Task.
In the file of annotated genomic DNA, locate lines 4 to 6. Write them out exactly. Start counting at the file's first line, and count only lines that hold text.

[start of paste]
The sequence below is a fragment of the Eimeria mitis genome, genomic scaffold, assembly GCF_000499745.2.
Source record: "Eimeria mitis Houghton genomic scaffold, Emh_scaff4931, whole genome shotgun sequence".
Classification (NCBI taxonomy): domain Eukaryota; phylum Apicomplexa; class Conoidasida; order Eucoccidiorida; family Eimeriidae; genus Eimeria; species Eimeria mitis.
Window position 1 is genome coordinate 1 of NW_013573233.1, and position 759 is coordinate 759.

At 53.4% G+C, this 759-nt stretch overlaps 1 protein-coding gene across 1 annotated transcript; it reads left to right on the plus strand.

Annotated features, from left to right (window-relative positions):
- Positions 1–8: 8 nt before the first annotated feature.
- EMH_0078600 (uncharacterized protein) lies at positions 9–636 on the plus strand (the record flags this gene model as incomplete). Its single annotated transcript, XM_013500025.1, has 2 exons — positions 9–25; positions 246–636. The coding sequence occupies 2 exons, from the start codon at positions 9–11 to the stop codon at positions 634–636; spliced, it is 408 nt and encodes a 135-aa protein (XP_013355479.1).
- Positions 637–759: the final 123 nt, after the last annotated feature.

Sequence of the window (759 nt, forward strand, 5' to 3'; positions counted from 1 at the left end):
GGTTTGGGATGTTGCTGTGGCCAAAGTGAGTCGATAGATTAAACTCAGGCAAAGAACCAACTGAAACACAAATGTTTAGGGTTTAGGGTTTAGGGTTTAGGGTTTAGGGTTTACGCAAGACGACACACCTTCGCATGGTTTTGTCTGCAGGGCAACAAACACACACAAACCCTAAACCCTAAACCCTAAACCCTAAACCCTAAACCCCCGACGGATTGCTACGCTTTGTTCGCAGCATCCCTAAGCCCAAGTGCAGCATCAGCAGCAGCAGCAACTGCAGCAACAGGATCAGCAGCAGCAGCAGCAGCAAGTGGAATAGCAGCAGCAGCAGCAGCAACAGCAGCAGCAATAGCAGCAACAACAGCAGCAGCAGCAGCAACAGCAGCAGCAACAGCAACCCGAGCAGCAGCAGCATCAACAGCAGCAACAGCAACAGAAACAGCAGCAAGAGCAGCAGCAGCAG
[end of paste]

Window position 1 is genome coordinate 1 of NW_013573233.1, and position 759 is coordinate 759.

At 53.4% G+C, this 759-nt stretch overlaps 1 protein-coding gene across 1 annotated transcript; it reads left to right on the plus strand.

Annotated features, from left to right (window-relative positions):